Let’s look at stress, the causes and consequences, and address how to manage your lifestyle with proper sleep and nutrition to battle the bulge. 

Stress – the start of it all.  

To name a few of many causes: 

– Work – 80% of Americans reported feeling stressed at work, while almost 50% cited they need help managing stress. (American Institute of Stress) Changing careers, pressure to perform and hit deadlines, receiving promotions, and/or working split or night shifts are more specific examples of work related stress

– Fitness Routines – while it’s often a positive stressor, it’s still stress on the body. Training for a specific race, meet, and / or weight loss goals are examples of stressors. Even more specifically, high intensity and specific overload sessions are examples of things that can cause stress. 

– Family-  whether its chasing kids or helping a family member with an addiction or ailment, family can be stressful!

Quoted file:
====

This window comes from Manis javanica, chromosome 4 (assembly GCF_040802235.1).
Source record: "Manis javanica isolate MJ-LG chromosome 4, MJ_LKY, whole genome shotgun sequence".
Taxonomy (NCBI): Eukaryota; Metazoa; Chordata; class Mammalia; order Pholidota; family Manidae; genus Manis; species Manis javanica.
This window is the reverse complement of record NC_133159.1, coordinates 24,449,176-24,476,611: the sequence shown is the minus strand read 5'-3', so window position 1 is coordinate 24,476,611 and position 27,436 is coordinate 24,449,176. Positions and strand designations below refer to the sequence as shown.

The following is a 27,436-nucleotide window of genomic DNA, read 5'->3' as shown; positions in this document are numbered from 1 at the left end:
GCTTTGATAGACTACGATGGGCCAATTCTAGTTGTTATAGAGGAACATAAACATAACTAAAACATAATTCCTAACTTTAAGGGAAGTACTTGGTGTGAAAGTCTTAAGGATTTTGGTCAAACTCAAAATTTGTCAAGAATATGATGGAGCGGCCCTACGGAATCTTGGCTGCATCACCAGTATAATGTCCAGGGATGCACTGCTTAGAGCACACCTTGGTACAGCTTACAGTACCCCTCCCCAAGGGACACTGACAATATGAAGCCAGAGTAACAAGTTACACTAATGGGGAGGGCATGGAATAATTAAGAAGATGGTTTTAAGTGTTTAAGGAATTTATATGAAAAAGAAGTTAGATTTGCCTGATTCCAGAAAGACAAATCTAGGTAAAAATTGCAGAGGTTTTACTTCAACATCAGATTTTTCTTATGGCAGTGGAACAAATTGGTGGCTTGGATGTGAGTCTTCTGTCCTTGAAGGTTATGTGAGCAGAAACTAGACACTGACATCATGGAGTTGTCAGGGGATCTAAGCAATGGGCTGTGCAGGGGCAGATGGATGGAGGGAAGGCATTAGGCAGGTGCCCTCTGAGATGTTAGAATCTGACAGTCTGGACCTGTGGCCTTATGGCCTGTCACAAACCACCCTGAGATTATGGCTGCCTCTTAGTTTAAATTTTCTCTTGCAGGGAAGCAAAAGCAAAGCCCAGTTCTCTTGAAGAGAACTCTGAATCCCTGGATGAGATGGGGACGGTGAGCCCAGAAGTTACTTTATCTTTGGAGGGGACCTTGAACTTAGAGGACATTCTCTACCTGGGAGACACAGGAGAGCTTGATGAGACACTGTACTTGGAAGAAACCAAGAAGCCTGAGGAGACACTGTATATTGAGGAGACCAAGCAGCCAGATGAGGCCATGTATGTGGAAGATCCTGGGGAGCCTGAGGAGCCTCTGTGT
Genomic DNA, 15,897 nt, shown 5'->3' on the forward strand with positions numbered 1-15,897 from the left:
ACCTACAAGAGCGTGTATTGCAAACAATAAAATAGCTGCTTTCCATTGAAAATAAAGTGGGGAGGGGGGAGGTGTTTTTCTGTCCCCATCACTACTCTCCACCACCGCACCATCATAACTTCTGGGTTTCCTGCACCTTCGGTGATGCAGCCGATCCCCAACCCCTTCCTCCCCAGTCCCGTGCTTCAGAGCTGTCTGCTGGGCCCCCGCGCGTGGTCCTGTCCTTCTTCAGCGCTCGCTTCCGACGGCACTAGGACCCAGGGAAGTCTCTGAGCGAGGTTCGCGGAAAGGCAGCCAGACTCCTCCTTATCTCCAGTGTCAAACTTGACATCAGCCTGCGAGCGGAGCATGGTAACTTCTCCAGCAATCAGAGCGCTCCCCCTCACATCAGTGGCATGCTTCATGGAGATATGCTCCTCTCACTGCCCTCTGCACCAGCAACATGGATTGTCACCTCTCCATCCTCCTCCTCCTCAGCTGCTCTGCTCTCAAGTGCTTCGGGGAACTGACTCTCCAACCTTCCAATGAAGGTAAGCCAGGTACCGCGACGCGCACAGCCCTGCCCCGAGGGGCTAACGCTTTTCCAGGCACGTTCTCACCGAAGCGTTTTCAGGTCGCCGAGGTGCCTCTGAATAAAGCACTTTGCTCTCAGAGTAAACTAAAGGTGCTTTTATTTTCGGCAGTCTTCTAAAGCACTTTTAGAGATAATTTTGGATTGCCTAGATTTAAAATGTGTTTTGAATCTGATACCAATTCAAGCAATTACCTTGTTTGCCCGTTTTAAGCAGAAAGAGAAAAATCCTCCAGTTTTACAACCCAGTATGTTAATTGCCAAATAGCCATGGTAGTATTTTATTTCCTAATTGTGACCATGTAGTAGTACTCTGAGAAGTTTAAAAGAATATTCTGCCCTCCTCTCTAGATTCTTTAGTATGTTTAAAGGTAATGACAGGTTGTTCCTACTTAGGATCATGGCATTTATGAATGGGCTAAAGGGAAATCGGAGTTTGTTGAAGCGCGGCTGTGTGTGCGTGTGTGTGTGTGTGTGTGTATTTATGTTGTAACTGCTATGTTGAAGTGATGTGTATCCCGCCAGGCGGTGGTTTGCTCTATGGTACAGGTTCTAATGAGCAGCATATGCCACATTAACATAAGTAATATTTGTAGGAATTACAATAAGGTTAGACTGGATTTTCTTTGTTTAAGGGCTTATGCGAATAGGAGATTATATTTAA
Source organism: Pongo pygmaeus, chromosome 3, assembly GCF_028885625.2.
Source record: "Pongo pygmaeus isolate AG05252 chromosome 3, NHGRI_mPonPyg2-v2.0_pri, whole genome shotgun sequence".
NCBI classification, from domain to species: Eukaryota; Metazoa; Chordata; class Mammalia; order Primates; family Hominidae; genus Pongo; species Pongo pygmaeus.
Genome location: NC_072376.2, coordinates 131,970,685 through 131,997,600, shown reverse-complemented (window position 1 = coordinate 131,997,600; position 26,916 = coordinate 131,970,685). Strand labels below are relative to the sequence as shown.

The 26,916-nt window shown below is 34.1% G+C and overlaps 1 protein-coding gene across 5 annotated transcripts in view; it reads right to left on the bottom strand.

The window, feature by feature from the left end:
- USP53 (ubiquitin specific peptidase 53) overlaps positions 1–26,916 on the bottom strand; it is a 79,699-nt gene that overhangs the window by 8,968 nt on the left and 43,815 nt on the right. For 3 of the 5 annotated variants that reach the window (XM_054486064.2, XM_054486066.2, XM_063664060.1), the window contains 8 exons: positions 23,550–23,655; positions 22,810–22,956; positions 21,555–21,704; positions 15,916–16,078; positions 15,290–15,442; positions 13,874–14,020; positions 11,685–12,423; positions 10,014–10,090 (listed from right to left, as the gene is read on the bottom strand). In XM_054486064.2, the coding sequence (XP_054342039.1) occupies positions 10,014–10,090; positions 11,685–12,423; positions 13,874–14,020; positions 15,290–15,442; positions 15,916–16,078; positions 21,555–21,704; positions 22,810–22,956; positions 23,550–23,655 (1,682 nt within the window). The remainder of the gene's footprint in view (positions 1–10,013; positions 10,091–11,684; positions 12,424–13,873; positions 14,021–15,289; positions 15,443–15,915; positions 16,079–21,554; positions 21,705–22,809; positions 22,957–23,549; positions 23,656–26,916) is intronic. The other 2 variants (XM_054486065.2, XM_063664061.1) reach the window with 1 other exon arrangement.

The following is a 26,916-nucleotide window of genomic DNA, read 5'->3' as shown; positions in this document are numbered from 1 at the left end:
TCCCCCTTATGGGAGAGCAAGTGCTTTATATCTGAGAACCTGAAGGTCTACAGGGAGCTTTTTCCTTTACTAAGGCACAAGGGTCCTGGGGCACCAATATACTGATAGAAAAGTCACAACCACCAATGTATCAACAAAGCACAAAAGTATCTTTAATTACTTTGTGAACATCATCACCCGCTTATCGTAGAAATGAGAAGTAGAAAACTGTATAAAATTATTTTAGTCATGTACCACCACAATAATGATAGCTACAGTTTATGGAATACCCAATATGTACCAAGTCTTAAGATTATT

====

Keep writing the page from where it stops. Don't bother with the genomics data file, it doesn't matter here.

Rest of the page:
– Future of our country- surprisingly (or maybe not…) this ranked as one of the highest causes of stress in 2017. Some fear the national leader, while others are more stressed about how that specifically translates to things like Medicare. Long story short, Americans are the most concerned and stressed they have EVER been about this topic. (statistically) 

Any of these relate to you? If so, keep reading..

Consequences of short and long – term stress levels

*This is the main takeaway, so if you’re skimming, slow down here.